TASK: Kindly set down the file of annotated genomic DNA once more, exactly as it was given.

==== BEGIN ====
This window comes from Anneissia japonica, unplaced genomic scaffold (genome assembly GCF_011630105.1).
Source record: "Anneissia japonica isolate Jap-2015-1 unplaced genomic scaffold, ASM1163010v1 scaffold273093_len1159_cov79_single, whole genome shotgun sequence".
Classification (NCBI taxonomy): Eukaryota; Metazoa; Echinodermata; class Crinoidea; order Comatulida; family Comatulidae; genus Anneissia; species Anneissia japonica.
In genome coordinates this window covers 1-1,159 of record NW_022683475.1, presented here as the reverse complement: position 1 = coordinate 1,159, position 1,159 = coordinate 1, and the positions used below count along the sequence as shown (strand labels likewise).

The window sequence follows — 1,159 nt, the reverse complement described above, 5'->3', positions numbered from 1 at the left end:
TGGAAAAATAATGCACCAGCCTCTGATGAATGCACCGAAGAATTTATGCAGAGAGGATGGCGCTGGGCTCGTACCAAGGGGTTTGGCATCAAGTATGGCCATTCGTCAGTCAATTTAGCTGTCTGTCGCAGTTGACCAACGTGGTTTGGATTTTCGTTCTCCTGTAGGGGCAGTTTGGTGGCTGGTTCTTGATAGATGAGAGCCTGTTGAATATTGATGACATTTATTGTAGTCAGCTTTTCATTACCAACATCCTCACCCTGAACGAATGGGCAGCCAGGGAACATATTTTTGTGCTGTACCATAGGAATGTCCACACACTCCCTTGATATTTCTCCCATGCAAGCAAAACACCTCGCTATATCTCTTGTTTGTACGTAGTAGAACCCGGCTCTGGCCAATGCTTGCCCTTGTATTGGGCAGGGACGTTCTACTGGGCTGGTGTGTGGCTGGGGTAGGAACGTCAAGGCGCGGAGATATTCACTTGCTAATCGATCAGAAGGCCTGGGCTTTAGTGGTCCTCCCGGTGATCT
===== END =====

This window comes from Anneissia japonica, unplaced genomic scaffold (genome assembly GCF_011630105.1).
Source record: "Anneissia japonica isolate Jap-2015-1 unplaced genomic scaffold, ASM1163010v1 scaffold273093_len1159_cov79_single, whole genome shotgun sequence".
Classification (NCBI taxonomy): Eukaryota; Metazoa; Echinodermata; class Crinoidea; order Comatulida; family Comatulidae; genus Anneissia; species Anneissia japonica.
In genome coordinates this window covers 1-1,159 of record NW_022683475.1, presented here as the reverse complement: position 1 = coordinate 1,159, position 1,159 = coordinate 1, and the positions used below count along the sequence as shown (strand labels likewise).

The window sequence follows — 1,159 nt, the reverse complement described above, 5'->3', positions numbered from 1 at the left end:
TGGAAAAATAATGCACCAGCCTCTGATGAATGCACCGAAGAATTTATGCAGAGAGGATGGCGCTGGGCTCGTACCAAGGGGTTTGGCATCAAGTATGGCCATTCGTCAGTCAATTTAGCTGTCTGTCGCAGTTGACCAACGTGGTTTGGATTTTCGTTCTCCTGTAGGGGCAGTTTGGTGGCTGGTTCTTGATAGATGAGAGCCTGTTGAATATTGATGACATTTATTGTAGTCAGCTTTTCATTACCAACATCCTCACCCTGAACGAATGGGCAGCCAGGGAACATATTTTTGTGCTGTACCATAGGAATGTCCACACACTCCCTTGATATTTCTCCCATGCAAGCAAAACACCTCGCTATATCTCTTGTTTGTACGTAGTAGAACCCGGCTCTGGCCAATGCTTGCCCTTGTATTGGGCAGGGACGTTCTACTGGGCTGGTGTGTGGCTGGGGTAGGAACGTCAAGGCGCGGAGATATTCACTTGCTAATCGATCAGAAGGCCTGGGCTTTAGTGGTCCTCCCGGTGATCT